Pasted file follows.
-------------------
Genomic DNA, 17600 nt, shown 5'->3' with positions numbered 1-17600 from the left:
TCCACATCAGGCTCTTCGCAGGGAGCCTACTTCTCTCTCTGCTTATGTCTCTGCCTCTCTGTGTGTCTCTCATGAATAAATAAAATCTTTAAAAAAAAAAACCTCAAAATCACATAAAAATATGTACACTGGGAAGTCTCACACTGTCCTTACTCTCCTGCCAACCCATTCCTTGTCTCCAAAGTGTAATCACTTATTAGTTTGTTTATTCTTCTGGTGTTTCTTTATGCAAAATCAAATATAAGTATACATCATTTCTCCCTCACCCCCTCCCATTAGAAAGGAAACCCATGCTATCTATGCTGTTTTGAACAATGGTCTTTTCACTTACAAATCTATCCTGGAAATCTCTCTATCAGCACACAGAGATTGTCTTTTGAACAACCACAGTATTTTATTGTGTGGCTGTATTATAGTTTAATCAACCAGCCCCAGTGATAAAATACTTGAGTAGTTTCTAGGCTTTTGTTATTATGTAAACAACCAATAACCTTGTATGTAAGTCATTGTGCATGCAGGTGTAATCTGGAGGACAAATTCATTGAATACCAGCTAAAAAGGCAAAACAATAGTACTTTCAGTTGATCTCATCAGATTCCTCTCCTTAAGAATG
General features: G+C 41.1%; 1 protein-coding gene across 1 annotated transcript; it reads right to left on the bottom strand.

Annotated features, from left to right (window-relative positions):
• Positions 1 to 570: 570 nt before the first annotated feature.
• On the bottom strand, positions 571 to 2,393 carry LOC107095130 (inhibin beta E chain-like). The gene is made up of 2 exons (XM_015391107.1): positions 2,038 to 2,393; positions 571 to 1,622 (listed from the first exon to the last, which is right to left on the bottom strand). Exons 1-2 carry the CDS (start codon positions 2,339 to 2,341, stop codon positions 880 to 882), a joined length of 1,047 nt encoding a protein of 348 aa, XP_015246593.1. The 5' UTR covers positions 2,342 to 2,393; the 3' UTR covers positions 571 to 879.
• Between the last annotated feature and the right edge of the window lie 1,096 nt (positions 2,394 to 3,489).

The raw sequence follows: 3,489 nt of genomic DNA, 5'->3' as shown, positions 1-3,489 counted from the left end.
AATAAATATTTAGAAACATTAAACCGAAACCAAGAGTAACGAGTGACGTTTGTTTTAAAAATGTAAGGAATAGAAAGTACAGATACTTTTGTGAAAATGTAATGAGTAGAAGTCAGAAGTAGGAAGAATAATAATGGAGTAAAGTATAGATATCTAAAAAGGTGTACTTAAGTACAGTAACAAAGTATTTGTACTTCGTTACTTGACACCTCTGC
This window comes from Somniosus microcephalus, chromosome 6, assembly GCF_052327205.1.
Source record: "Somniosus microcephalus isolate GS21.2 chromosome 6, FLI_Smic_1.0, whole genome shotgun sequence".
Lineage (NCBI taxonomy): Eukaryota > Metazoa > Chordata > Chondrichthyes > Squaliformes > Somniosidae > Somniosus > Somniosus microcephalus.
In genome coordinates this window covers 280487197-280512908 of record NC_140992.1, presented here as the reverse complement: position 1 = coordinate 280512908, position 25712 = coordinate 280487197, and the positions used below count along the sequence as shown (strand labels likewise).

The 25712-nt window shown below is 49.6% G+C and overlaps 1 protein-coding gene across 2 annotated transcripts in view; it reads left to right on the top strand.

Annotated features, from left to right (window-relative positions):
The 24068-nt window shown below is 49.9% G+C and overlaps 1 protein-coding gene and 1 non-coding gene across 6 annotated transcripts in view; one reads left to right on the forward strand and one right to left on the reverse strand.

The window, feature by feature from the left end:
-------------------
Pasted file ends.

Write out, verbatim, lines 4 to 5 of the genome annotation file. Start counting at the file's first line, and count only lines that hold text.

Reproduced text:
Annotated features, from left to right (window-relative positions):
• Positions 1 to 570: 570 nt before the first annotated feature.